Should You Supersize Your Goals?

9 12 2006

by Susan K. Minarik

It’s a motivational cliché: The secret to success in any field is to dare to dream big dreams. Big dreams can set your soul on fire and propel you to the stars. And even if you don’t reach the stars, aiming for them is likely to get you to the mountaintop. But when it comes to setting your goals, is bigger really better?

Although we often use the words interchangeably, dreams and goals are two different things. And sometimes that leads to a misunderstanding about the best targets to set when we tackle the goal-setting process.

Dreams are meant to be your polestar, to provide you with an overarching vision and to tell you what direction to go. Goals are meant to get you to the next marker on the way to your dream.

And while big dreams are inspiring, big goals can be so daunting that they actually keep you from moving forward at all. If a goal lies so far beyond the line you believe you can reach in the timeframe you have set for reaching it, how motivated will you feel even to begin?

Does that mean you should only set small goals? Maybe. If you’re just learning to use goal-setting as a framework for designing your life, small goals will teach you that the process of goal-setting works. They can be useful, too, when you’re under unusual stress from outside factors, when you’re tired or recuperating from an illness. They’ll keep you going and focused until you’re ready to tackle a larger challenge. Achieving small goals feeds your confidence and builds your strength for reaching higher, more challenging ones.

My favorite definition of “success” comes from Paul J. Meyers, a founder of the self-improvement industry, who describes it as “the progressive realization of worthwhile personal goals.” The key word, in my view, is “progressive.” Not only does it signify continuous motion from one goal to another, but it hints that quality of the goals themselves increases as you go. And that’s exactly the case. Each goal attained provides scaffolding for those that follow.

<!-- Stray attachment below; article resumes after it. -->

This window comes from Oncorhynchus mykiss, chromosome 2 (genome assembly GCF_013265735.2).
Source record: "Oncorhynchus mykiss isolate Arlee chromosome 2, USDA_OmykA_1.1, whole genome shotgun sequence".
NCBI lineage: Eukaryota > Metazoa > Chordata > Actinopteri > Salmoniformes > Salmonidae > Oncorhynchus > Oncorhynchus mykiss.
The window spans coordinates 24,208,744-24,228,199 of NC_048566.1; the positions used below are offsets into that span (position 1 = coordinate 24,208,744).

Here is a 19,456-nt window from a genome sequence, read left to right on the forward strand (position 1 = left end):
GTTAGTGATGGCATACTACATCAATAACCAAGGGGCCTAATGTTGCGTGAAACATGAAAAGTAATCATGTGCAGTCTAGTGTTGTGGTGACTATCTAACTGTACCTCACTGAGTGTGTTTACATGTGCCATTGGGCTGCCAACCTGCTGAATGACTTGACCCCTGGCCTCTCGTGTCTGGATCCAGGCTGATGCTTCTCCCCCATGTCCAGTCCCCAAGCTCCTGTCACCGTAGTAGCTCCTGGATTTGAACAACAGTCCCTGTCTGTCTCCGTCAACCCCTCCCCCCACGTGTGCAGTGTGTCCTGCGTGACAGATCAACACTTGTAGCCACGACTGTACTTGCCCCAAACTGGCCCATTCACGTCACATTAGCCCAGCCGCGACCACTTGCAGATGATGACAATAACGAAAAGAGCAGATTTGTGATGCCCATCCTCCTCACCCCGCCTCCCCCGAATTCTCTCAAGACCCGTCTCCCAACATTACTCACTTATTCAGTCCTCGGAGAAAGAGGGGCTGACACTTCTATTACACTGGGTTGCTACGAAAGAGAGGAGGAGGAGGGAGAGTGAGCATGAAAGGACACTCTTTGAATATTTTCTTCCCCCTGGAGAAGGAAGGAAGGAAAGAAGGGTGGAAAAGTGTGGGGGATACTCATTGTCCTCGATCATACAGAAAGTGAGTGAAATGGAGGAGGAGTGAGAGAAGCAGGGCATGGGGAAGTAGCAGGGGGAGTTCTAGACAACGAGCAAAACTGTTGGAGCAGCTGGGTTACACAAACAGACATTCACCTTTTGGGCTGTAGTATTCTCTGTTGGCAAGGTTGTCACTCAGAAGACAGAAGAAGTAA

The scaffolding consists of increasing belief in your own abilities, of increasing trust in the process, and of increasingly discovering that the universe mysteriously supports you when you are clearly focused on a goal. You build it by reaching for ever more daring goals-one step at a time. So yes, start small. Get a feel for what’s possible and build from there.

And one day, after the goal-setting process has become second nature to you, you will discover that while big dreams may not always lead to success, the progressive realization of your goals unfailingly opens you to big dreams.

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    One response to “Should You Supersize Your Goals?”

    11 12 2006
    SCapitalist (12:50:52) :

    I believe everyone should have clearly defined dreams and goals. Your goals should include short-term, intermediate, and long-term objectives. Ultimately, your goals should be working towards the achievement of your dreams. You goals should be attainable objectives. Your dreams should not have limits.

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